We must prioritize food and nutrition security – The Irish Times

The Belfast Accord turns 25 next April. From the late 1960s, the solitary voice of John Hume had argued that the context for resolving the conflict in Northern Ireland needed to change: from the narrow terrain of clashing trade unionism and nationalism, to a new context and a whole relationships involving three strands – in Northern Ireland; North/South, between Northern Ireland and the Republic; and east/west, between the British and Irish governments.

The achievement of the agreement, based on these three components, required a strong commitment from the British and Irish governments, illustrated by the leadership of Tony Blair and Bertie Ahern. Added to this were Northern Ireland’s leading political leaders, John Hume, David Trimble and Gerry Adams, with the courage and skills to bring their respective constituents with them: “taking risks for peace” described him to the time.

The lessons learned from the agreement may be relevant for the island of Ireland in tackling the current climate crisis and the related issue of food and nutrition security. They relate to the rapidly changing context, internationally and nationally; the need for strong government leadership; and the possibilities for progress if actors beyond government are willing to embrace more substantial change than before.

Internationally, the 2015 Paris Agreement aims to slow the rate of global warming to 1.5 degrees above the pre-industrial era. Progress towards this goal is lagging, but the agreement and its follow-up COP climate summits remain critically important.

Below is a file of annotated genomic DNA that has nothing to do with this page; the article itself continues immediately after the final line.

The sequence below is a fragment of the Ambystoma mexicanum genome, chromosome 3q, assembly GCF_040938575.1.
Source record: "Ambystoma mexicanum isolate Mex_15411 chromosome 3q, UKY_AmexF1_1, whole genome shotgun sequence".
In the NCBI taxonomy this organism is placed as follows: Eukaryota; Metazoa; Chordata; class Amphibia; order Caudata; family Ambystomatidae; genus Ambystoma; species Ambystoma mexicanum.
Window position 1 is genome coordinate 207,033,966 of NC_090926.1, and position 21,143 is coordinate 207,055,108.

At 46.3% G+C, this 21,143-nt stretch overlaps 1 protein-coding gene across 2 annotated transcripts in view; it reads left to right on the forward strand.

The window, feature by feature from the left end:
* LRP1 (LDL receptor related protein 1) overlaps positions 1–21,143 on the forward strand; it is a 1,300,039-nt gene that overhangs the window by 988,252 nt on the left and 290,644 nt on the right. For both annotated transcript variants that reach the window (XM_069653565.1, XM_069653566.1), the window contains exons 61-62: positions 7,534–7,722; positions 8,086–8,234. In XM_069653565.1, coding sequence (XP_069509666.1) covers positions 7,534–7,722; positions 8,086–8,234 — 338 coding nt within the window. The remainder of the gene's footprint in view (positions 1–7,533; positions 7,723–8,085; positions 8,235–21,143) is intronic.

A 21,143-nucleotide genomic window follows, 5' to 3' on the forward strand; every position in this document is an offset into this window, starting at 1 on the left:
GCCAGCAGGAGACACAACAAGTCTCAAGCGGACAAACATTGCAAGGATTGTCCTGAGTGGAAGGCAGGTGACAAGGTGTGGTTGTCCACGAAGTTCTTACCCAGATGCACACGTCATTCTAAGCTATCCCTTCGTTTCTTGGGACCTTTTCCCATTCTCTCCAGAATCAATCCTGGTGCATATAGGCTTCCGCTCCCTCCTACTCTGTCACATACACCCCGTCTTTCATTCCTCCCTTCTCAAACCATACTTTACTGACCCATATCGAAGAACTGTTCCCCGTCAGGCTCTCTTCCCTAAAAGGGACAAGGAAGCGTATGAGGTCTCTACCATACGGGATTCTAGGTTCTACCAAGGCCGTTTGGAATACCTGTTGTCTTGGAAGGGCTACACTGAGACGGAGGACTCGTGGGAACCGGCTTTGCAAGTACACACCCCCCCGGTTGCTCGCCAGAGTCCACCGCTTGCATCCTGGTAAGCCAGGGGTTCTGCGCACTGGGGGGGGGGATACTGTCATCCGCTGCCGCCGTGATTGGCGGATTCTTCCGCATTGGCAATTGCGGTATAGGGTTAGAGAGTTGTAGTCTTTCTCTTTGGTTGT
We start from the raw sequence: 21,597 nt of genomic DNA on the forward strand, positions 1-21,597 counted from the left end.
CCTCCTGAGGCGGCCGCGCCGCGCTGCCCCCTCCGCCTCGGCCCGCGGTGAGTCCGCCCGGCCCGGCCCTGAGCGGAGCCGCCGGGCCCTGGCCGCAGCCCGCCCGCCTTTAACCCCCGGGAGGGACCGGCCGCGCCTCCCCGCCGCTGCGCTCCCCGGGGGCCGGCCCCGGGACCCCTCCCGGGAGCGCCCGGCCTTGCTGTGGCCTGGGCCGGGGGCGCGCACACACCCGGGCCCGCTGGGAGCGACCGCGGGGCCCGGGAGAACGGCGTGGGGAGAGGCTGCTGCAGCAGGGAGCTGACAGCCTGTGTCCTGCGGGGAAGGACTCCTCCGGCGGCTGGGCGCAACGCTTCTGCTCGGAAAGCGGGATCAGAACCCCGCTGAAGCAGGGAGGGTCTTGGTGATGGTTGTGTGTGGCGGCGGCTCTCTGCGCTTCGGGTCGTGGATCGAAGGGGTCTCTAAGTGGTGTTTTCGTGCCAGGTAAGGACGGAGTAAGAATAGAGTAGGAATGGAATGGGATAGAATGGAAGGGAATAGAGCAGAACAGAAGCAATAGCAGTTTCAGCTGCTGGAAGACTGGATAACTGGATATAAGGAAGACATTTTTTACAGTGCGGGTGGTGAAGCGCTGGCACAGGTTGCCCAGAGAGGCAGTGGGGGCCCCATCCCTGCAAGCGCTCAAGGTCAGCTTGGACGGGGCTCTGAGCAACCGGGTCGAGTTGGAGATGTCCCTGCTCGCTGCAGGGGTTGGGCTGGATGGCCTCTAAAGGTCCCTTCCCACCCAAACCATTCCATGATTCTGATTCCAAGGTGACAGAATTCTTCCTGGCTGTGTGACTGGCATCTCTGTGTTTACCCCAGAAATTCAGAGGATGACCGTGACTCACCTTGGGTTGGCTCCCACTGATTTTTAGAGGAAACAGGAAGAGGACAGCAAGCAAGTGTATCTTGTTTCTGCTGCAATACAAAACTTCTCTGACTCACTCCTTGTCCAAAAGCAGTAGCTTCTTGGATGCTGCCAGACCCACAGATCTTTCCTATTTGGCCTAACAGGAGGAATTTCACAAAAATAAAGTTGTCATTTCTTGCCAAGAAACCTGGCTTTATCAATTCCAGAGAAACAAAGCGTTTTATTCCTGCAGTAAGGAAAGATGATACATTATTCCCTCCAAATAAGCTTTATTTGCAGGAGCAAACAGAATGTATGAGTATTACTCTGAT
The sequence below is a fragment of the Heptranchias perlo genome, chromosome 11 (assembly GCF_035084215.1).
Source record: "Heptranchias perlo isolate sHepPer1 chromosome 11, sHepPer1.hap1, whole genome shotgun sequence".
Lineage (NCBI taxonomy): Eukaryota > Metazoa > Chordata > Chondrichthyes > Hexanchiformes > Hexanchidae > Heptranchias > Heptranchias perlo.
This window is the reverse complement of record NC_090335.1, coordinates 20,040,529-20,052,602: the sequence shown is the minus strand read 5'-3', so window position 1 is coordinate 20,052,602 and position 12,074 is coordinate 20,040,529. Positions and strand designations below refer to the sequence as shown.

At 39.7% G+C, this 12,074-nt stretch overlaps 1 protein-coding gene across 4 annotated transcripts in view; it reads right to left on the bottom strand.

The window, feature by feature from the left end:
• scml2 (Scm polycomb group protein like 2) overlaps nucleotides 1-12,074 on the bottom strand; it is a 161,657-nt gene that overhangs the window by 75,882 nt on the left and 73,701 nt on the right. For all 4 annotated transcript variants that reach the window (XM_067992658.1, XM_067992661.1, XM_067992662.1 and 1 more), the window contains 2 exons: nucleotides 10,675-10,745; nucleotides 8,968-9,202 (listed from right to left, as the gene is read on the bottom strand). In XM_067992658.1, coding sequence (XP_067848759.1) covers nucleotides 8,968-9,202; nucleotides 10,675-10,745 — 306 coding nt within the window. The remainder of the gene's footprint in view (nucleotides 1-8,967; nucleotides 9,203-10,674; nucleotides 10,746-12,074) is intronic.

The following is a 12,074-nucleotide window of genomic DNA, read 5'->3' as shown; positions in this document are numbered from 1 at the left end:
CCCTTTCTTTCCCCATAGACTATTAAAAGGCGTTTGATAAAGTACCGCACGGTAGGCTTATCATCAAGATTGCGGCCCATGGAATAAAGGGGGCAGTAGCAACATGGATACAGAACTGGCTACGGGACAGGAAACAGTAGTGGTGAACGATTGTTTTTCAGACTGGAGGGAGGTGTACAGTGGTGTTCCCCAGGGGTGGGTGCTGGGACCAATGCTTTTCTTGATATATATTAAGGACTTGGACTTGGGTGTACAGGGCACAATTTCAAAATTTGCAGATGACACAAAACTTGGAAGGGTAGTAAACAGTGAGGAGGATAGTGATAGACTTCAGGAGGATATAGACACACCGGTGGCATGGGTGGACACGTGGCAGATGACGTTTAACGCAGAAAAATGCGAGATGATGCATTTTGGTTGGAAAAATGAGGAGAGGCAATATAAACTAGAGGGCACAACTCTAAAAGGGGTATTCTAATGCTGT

The 2021 Food Systems Summit, convened by the United Nations to highlight the link between sustainable food systems and the achievement of the Sustainable Development Goals, saw more than 100 countries commit to transforming their food systems.

At the national level, Ireland has gone from being a “laggard” in its climate policy, as then Taoiseach Leo Varadkar acknowledged in 2018, to legislating for a 51% reduction in emissions by 2030, a step towards achieving net zero emissions. by 2050

The 2022 Ukraine crisis has led to rising food and energy prices, which could contribute to a major humanitarian catastrophe in the Horn of Africa in the coming months. A longer-term consequence will be that many countries and regions will give higher priority to their own food and nutrition security and to reducing their dependence on imports from Ukraine and Russia for their food supplies. food, fertilizer and energy.

At the national level, Ireland has gone from being a “laggard” in its climate policy, as then Taoiseach Leo Varadkar acknowledged in 2018, to legislating for a 51% reduction in emissions by 2030, a step towards achieving net zero emissions by 2050. These goals are among the most ambitious internationally and a major national effort, with huge implications for our economy and way of life, will be needed to achieve them.

These international and national political and legal commitments represent an important change of context. The public is increasingly aware of the urgent need for climate action, given the increased frequency of severe weather events, including the current drought across Europe, and the recent sharp rise in price inflation food and energy.

At the heart of this shift in public awareness should be a simple proposition: ensuring food and nutrition security, alongside environmental sustainability, should have the highest political priority, at international, European and national levels.

It is against this backdrop that the Irish government and key players in climate and agri-food policy must decide how they will work together to achieve Ireland’s 2030 and 2050 targets.